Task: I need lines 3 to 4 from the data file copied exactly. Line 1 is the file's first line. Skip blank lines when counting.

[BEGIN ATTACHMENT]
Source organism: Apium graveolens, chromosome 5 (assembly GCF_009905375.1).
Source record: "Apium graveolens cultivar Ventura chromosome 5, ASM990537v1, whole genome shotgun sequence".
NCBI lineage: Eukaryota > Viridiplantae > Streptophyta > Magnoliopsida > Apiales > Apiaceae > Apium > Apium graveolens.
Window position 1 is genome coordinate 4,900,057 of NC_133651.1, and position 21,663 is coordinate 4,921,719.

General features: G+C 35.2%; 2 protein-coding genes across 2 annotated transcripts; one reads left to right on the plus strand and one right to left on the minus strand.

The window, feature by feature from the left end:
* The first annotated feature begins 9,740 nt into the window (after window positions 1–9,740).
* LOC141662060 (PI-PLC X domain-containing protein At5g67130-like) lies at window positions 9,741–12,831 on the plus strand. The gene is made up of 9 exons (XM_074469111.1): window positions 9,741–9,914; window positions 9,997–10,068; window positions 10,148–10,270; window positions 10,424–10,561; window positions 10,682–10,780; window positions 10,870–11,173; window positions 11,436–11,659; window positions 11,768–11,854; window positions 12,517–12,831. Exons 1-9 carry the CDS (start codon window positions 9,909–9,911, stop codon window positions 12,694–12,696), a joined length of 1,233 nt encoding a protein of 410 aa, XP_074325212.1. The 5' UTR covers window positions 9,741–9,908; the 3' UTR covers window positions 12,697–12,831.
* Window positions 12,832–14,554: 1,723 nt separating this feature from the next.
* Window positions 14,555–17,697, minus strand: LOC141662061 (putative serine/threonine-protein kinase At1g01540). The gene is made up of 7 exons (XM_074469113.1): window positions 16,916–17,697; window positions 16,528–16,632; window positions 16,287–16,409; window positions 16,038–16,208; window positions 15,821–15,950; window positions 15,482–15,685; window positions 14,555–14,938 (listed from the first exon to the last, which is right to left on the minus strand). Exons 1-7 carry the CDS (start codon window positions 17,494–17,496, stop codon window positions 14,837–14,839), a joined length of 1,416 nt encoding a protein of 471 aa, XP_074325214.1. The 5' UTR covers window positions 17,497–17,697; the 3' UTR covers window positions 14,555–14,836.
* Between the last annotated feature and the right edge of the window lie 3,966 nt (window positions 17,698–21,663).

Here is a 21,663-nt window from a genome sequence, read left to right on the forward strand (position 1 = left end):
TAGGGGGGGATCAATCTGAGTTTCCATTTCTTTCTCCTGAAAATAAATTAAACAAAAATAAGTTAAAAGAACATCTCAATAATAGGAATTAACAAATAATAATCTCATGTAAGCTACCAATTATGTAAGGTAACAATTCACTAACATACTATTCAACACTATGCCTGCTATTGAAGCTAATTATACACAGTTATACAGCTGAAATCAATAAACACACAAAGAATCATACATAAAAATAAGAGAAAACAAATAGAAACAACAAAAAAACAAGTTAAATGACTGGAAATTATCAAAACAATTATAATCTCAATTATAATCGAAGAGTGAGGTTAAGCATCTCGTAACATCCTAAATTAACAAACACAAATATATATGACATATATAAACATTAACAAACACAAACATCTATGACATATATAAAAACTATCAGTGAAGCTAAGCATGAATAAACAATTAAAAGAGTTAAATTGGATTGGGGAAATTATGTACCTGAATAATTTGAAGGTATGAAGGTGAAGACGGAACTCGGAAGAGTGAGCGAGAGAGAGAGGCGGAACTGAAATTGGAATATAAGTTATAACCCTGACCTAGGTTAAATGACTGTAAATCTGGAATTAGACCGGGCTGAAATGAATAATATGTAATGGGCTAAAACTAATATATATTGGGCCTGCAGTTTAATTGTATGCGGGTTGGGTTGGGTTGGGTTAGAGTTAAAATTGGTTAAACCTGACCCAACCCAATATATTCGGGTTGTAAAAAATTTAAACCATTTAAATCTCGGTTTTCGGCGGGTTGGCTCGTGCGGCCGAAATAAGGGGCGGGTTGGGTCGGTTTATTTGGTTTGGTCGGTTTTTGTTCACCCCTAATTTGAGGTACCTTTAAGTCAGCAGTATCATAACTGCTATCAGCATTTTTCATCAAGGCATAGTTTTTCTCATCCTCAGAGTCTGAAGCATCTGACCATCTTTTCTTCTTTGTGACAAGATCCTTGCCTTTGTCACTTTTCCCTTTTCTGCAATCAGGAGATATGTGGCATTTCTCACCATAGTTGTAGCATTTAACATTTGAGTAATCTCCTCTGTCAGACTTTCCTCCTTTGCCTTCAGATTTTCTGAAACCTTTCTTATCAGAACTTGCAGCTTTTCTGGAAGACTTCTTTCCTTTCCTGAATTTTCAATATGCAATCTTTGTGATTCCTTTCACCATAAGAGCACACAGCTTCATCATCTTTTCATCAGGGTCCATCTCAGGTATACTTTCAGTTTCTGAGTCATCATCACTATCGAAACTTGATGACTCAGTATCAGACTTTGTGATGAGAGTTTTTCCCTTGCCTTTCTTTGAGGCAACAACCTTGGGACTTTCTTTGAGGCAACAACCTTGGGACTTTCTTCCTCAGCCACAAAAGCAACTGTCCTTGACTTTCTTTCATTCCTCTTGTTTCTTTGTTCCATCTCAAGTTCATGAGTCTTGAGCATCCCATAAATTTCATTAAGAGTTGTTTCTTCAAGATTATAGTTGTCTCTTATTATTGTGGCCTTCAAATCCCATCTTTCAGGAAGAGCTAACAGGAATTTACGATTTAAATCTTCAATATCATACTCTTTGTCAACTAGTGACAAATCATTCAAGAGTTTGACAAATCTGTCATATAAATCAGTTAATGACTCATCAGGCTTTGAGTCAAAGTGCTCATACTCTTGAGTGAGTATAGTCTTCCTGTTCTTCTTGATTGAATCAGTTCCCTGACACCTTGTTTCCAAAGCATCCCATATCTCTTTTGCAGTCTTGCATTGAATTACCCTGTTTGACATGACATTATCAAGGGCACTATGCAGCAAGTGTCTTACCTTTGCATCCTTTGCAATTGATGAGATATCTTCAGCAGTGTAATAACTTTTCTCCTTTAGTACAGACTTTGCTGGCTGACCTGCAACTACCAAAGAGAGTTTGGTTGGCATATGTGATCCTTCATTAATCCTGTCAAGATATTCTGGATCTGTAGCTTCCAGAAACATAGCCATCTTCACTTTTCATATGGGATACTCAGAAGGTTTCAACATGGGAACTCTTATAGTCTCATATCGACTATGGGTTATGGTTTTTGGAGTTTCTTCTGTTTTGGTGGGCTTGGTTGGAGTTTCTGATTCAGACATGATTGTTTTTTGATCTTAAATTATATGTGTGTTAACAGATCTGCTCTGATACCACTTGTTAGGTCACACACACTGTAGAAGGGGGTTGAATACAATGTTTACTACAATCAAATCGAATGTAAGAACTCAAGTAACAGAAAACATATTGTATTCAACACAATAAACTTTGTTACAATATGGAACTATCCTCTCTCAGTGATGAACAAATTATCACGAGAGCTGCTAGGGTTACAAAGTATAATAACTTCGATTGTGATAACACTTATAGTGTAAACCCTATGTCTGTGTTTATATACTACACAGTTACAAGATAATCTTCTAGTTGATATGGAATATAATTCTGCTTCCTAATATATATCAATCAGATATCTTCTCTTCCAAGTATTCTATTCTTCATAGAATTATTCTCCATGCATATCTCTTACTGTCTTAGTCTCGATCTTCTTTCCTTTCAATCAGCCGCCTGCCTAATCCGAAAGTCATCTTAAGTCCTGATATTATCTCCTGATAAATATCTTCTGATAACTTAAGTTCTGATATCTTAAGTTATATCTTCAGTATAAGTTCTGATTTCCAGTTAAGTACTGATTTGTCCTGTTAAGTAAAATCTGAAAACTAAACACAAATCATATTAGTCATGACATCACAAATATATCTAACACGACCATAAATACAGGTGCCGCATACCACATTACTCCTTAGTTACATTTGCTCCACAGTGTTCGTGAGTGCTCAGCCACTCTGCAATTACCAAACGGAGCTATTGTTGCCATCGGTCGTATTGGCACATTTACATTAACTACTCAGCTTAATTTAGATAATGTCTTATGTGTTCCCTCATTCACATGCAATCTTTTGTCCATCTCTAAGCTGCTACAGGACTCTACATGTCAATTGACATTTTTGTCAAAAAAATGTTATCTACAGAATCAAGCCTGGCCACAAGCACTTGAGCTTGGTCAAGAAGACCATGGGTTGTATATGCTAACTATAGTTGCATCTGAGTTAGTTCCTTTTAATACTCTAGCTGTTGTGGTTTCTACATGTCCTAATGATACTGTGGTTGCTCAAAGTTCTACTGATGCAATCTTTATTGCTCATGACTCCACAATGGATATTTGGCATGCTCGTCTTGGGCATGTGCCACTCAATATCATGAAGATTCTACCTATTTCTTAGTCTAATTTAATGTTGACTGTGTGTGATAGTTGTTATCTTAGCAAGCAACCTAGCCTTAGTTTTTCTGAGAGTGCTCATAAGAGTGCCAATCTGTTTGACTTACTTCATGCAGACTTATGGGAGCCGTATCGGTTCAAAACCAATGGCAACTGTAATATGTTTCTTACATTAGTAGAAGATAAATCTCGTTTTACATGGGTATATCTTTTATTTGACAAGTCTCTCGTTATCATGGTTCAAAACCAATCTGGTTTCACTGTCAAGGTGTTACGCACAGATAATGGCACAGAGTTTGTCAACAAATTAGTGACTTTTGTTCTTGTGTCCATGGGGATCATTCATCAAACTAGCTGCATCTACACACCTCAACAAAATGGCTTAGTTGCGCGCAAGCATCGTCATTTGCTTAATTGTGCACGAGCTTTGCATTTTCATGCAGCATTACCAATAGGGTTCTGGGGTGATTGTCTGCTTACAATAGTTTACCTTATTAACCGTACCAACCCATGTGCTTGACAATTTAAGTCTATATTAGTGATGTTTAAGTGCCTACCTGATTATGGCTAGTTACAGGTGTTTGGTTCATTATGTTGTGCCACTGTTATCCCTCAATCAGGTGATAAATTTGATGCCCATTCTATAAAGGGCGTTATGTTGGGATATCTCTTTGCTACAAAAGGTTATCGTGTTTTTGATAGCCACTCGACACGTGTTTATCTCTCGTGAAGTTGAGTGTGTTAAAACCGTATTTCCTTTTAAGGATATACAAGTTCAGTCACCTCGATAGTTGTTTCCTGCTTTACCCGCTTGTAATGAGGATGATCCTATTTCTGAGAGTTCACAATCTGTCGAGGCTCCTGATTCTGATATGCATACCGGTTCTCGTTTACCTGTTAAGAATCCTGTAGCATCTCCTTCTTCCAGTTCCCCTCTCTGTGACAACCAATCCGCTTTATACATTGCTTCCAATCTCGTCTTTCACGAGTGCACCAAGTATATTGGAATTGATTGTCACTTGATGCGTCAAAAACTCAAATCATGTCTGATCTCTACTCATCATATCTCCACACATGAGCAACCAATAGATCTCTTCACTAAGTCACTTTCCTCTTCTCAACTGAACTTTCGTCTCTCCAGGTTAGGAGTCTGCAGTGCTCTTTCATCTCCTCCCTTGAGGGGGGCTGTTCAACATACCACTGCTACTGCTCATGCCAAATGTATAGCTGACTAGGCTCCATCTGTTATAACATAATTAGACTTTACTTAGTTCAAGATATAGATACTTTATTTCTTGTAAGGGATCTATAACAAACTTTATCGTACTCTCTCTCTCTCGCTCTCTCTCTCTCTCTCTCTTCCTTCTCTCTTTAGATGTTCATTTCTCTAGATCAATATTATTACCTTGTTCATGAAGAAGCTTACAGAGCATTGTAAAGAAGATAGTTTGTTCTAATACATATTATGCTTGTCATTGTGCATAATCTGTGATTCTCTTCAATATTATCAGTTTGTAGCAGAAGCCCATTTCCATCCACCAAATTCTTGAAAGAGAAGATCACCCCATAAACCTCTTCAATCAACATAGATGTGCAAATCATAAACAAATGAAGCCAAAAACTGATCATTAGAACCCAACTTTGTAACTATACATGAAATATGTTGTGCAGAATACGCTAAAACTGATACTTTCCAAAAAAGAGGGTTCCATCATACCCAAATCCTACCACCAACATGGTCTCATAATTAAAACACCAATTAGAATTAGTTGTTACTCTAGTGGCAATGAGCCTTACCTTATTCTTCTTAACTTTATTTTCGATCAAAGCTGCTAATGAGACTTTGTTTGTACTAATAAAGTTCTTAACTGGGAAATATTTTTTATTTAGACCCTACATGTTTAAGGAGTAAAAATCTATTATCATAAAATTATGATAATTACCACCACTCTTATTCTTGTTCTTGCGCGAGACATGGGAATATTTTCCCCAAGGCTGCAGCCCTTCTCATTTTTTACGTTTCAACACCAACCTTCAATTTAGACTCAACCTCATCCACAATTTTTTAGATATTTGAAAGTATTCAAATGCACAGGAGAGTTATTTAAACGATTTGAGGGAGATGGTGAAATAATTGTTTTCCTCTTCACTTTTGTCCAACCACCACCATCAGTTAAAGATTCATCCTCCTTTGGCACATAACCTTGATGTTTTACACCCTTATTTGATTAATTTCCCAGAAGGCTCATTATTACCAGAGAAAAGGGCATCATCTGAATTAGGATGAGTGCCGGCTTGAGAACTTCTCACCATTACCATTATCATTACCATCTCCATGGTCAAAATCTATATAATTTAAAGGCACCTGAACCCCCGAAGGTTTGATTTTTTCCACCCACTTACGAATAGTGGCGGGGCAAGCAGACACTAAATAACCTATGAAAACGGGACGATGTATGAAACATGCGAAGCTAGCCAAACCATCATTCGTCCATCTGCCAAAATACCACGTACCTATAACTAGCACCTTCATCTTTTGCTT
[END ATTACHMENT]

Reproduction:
NCBI lineage: Eukaryota > Viridiplantae > Streptophyta > Magnoliopsida > Apiales > Apiaceae > Apium > Apium graveolens.
Window position 1 is genome coordinate 4,900,057 of NC_133651.1, and position 21,663 is coordinate 4,921,719.